Autism-related genes are active during fetal development


Researchers at the UC-San Diego School of Medicine have done a study that has linked autism-related mutations to a pathway that regulates brain development. They have shown how specific genes which are connected to Autism are active during fetal brain development. These findings were published in the February 18th issue of the journal Neuron.

Autistic disorder (or Autism) is the most common condition amongst a group of developmental disorders called Autism spectrum disorders (ASDs). People with autism have difficulties in social interaction, display repetitive or obsessive behavior and have problems with verbal and non-verbal communication. With early diagnosis, sustained therapy and medication, substantial improvement can be achieved and can help the person lead a near-normal life. Autism has a genetic basis too, though the genes which are involved in it, is not yet clearly defined.

These researchers studied a set of well-known autism-related mutations called copy number variants (CNVs) which arise due to spontaneous deletions or duplications in genetic material during meiosis. “One surprising thing that we immediately observed was that different CNVs seemed to be turned on in different developmental periods,” said Iakoucheva, the lead author.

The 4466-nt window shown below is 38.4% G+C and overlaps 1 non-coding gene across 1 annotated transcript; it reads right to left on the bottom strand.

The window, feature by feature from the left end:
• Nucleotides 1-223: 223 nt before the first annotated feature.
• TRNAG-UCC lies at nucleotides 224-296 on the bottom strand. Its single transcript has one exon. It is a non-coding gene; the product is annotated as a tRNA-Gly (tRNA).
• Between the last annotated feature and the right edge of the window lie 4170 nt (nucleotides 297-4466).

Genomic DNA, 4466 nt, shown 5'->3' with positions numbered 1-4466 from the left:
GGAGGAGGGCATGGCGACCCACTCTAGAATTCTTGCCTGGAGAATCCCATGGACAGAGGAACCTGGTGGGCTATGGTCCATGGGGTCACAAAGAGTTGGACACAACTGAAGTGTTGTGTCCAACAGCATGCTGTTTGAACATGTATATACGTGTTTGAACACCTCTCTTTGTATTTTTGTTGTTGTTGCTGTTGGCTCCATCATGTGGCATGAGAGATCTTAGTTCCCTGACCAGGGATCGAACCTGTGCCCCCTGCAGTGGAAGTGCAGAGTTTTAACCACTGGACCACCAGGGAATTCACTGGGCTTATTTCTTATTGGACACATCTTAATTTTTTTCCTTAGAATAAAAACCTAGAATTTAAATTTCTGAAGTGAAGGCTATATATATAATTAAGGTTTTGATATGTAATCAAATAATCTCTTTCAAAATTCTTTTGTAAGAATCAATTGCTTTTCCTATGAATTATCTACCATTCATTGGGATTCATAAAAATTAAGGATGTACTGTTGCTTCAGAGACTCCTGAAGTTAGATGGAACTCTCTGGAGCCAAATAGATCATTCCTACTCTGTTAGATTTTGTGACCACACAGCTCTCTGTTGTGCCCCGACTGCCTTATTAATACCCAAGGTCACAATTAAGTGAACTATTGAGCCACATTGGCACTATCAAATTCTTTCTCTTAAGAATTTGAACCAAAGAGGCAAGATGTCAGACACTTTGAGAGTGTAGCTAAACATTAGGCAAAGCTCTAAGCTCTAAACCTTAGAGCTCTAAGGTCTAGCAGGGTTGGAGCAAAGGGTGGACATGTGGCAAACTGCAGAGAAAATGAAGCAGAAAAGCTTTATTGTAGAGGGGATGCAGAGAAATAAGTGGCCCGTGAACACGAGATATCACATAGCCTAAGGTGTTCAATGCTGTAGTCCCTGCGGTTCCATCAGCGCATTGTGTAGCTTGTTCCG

Autism mutations may influence brain size through RhoA pathway during fetal brain development Pic credit:
Autism mutations may influence brain size through RhoA pathway during fetal brain development Pic credit:

They noted one particular CNV located in a region of the genome known as 16p11.2, which contained genes that were active during the late mid-fetal period.  Ultimately, they identified a network of genes that showed a similar pattern of activation including KCTD13 within 16p11.2 and CUL3, a gene from a different chromosome that is mutated in children with autism.

“The most exciting moment for us was when we realized that the proteins encoded by these genes form a complex that regulates the levels of a third protein, RhoA,” said Iakoucheva.

Finally, they confirmed that nonsense mutations in CUL3, a gene which is identified in ASD patients, disrupts the physical interaction between CUL3 and KCTD13 genes, which in turn may impact RhoA levels and dysregulate the RhoA pathway. Rho proteins play critical roles in migration of neurons and brain morphogenesis at early stages of brain development. The levels of RhoA protein influences head and body size in zebrafish, a model organism which is used by geneticists to study gene functions. Children with 16p11.2 CNV also have enlarged or decreased head sizes and suffer from obesity or are underweight.

“Suddenly, everything came together and made sense.”

“Our model fits perfectly with what we observe in the patients,” said Guan Ning Lin, PhD, a fellow in Iakoucheva’s laboratory and co-first author with Roser Corominas, PhD.

Interestingly, the RhoA pathway has recently been implicated in a rare form of autism called Timothy syndrome, which is caused by the mutation in a completely different gene. “The fact that three different types of mutations may act via the same pathway is remarkable,” said Iakoucheva. “My hope is that we would be able to target it therapeutically.”

Iakoucheva and her colleagues are planning to test RhoA pathway inhibitors using a stem cell model of autism. “If we can discover the precise mechanism and develop targeted treatments for a handful of children, or even for a single child with autism, I would be happy,” she said.


The original publication can be accessed here.